Finding and managing to success in foreign markets requires more than assessing profit margins. It requires understanding cultures, fulfilling needs, and doing enough homework to understand objectively what is going to work.

Negotiating on the Plateau.

Posted in Cultural Observations. with tags , , , , on January 30, 2010 by Ben Brown

I was talking to a friend the other night when I remembered my first successful attempt to negotiate Chinese style.

I had been in China for nearly a year and could speak Mandarin fine at that point. A friend and I decided to get out of the overwhelming heat and humidity of Chongqing by catching the bus to Hongyuan. That’s right, I said “the” bus. There was only one.

Hongyuan was a gorgeous Tibetan village on the northwestern sector of Sichuan province. It sat on a huge plateau and consisted primarily of herders and monks. There was a beautiful monestary up there, and we took a trip to the countryside with a guy who knew some herders. We sat in their yurt and drank tea that was half goat’s milk.

After one full day and two nights, we decided to head back. Although Hongyuan was absolutely beautiful, it was a tiny village with few things to do or see once you had drank some goat’s milk tea and burned incense at the large, cold, drafty monestary. It was rainy and cold, which was a welcome reprieve from Chongqing, but the lack of heaters or furnaces made it uncomfortable.

The trip up to Hongyuan had been on a bus that had six spare tires strapped to the top. It was scheduled for 9 hours. It took 18, involved four tire changes, and was stalled at one point when we got to the top of a mountain to discover an accident between a small Volkeswagen and a large bus coming from somewhere else on the plateau. We had to climb off the bus to let it drive around the accident, because there were no guardrails at the edge of the road. There was also no shoulder: just a 75 foot drop straight down. The other side of the road was a wall.

The bus made it around the accident site, but one of the double tires on the back was hanging over the edge. It was an impressive drive and a breathtaking trip.

The negotiating began on the morning we were set to leave. The bus came through town roughly every two days. We did not want to stay an extra two days, so we were on the packed bus, ready to go, when the ticket-woman spotted me sitting in the back trying to look inconspicuous.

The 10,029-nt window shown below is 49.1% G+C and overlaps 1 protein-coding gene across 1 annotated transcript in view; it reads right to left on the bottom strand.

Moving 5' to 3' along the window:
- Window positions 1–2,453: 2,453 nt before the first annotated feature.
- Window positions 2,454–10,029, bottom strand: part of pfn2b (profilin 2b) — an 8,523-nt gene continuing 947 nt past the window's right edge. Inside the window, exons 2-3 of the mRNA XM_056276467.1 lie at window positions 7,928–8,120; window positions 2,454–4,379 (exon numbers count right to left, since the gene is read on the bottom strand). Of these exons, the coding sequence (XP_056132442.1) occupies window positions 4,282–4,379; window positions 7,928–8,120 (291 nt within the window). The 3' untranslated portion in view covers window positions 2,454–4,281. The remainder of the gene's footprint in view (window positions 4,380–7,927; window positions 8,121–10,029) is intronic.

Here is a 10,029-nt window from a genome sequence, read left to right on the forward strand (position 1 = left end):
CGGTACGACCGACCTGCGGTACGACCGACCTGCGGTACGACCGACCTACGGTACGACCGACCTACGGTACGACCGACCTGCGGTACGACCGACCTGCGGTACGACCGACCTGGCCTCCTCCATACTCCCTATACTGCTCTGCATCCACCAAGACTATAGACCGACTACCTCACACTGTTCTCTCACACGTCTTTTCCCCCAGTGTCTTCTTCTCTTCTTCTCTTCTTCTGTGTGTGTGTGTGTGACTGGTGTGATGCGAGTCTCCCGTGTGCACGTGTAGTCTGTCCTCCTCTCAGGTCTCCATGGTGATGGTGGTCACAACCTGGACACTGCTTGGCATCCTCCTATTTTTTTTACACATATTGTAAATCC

“You must pay 400 RMB” she said in Chinese. This was robbery. I was an English teacher. I didn’t have 400 RMB with me, nor did I have access to it. The ticket up had cost 40 RMB. In fact, the ticket back down had cost everyone else on the bus 40 RMB.

Needless to say, an argument ensued. She eventually came down to 200 RMB, but was unwilling to budge any further on the price. I believe someone had told her I had enough money.

Just as she was about to have the driver stop the bus at the edge of town to let me off to think about my misfortune for two days, the wheel blew. While they changed the wheel, the argument ran out of steam.

As I sat there trying to think of a way out of this, the answer became clear. I told my friend, who was Chinese but not a very good negotiator and not much help in this instance, to let me climb out the window. The bus was standing room only and I didn’t want to get off through the front door because I didn’t want to get into another conversation with the ticket-woman.

I went to the refreshment store across from the road where the bus was parked and bought a dozen bottles of Mountain City beer. Each bottle was one litre. It was about 10am at the time. I walked back to the bus to the ticket-woman and stepped into the front.

“Who wants beer?!!” I yelled in Mandarin.

The Tibetan herders couldn’t speak really good Mandarin, but they knew what I was up to. For the next half hour we drank and pieced together conversations about each others’ cultures. By the time the tire was repaired, the beer was gone and I had learned a few Tibetan plateau drinking songs. When the argument started up again, I had a whole bus on my side. I told the ticket-woman to be fair, and that for her graciousness I would be willing to pay her 60 RMB instead of 40. I got what I wanted.

I didn’t get 40 for a price, but the herders that rode all the time were going to be spending more cash over the course of their lives than I would, and she knew that. I think by the time we pulled into Chongqing only 12 hours later, I had earned just a little bit of respect.

CQ Brew

Come out to Testbed 2 at E'Ling for a craft beer and a great view of Chongqing 来鹅岭印制二厂,享受精酿啤酒,吸引完美的环境